Most importantly, through Prof Mazibuko, I learned about the beautiful land of Mzansi, its turbulent history, its heroes like Robert Sobukwe and its loving people. I am back in Nigeria and based on my experience with Prof Mazibuko, I can proudly say that South Africans are not xenophobic. I have always been in touch with Prof and I still cannot decipher that I will see my academic mentor no more.

    Prof Mazibuko used to talk about his family a lot and there is no doubt this is a difficult time for them. Moreover, his demise is undoubtedly a great loss to the University of South Africa and to the Department of Development Studies in particular. Truly, death took Zakes from us in a rude and shocking manner, but our solace is that Prof Mazibuko’s scholarly works are available with us and I have no doubt his books will continue to make great impacts.

    Please accept my deepest condolences.


    Dr Damola Adejumo-Ayibiowu (Dphil Development Studies, UNISA)
    Assistant Director, Planning, Research & Statistics
    Federal Inland Revenue Service

    Lagos, Nigeria

  • Andile Sipengane
    Posted at 05:43h, 19 February Reply

    RIP dear brother and we express gratitude for the job well done, God be with you

  • Dr. Victor Madziakapita
    Posted at 06:14h, 19 February Reply

    You were a blessing to many of us and working with you was exciting. Your wisdom was so evident and your desire to help others was very much appreciated. Our condolences go to the family and be assured of our prayers for you. God Bless.

  • Thuli ShanduPhetla
    Posted at 06:33h, 19 February Reply

    Dr Thuli Shandu kaPhetla
    Ngyabonga Solwazi ngokuba isibonelo esihle kimi nakwabanye. Ngomoya wakho ophansi, usifundise kuningi. Angizange ngisebenze nawe ngqo, kodwa inkambo yakho, izinkulumo zakho nemibhalo yakho ingifundisile, yangikhulisa. Besike sihlangane emihlanganweni yaseYunisa bese ngikha, ngifunde ngikhule. UMdali, uSonininanini aduduze umndeni, awulonde. Lala ngokuthula, Solwazi, ulihambe ngobuqhawe ibanga. Mwelase!

  • Mokgadi Matlakala
    Posted at 06:46h, 19 February Reply

    Rest in peace Prof Mazibuko. May your academic spirit live on.

  • Johannah Ngwako
    Posted at 06:55h, 19 February Reply

    It was with great sadness to learn of the passing of my Honours supervisor Prof Mazibuko. I am grateful to have crossed paths with such a great and dedicated leader like you. I will forever appreciate the time you took to host workshops with us, crafting us to become the best Development scholars.
    Rest Prof. My heartfelt condolences to your family.

  • Sandile Dhludhlu
    Posted at 07:27h, 19 February Reply

    Umoya wakho uphumule ngokuthula Prof Mazibuko. We will always cherish the good moments we have shared with you.

  • Busisiwe Mabota
    Posted at 08:55h, 19 February Reply

    Bra Zakes, you were my colleague, my CoD and a big brother to me. You touched my heart when you called me by my full name because only my late father called me that. i know how much you loved family, always talking about your kids. Lala ngoxolo. I will miss you very much.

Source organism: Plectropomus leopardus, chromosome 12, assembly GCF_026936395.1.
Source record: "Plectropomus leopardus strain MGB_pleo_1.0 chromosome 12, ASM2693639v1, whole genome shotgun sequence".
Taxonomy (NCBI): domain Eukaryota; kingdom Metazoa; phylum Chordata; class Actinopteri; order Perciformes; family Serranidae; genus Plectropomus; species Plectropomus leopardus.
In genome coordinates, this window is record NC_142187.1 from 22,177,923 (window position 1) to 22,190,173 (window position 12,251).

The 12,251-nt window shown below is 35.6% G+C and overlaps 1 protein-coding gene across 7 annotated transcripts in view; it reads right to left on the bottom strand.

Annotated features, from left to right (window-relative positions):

• June
    Posted at 15:01h, 19 February Reply

    Thank you so much Bra Zakes for being such a calm and humble colleague. You were full of humility and deep sense of care for people. I remember when you gave me a lift from a workshop one day and ensured my safety and my comfort. Your family was blessed to live with you. I am very sad that you are gone because I was still looking forward to many jovial and academic exchange with you. Academia was rich because of your contributions. May the Lord be with you and comfort your loving family, which you deeply cherished. Rest in the Lord!

  • TG Bekwa
    Posted at 02:55h, 12 October Reply

    OMG Prof, I had no idea you’ve passed on. I bumped into the information as I was trying to email you. I’m so shocked and I’m said. Good Lord. 😭

    I was wanting to pick your brain on a thesis that I wrote and got distinction, supervised by you!!!! I was only a long distance student and did not know you from a bar of soap, but you taught and guided me. You never got tired of it. And you acknowledged and praised my work.

    I remember when i said I’ll be moving from UNISA and you said that’s a pity as I could’ve easily moved with the same topic towards Masters (well, I did keep mentioning this in the study – the possibility) 🤭. I’ve never felt as amazing as I did when I was under your wing. I took time to read all of your publications just to understand you better, at one point I tried to cite your work and you saw right through me… hahaha.

    This morning I looked for you to tell you that the paper you supervised me on is being requested as an abstract on a conference. My paper. This has never happened, ever. Two years later.. I get this email, I wanted to email it to you Prof for guidance.

    I’m truly hurting, I’m sad. I’m disappointed that I didn’t know of your passing until now. But thank you for all the help. I have never seen you but I knew you wished me well, completely. I value you and will always do.

    Rest, Tata. Phumla ngoxolo. You touched many, you touched ME! Ndiyabulela kakhulu. Wanga uJehova akukhanyisele ngokhanyiselo olungacimiyo. ✨🕯️

    If I do manage to present my work (inferiority complex), it will all be in your honour.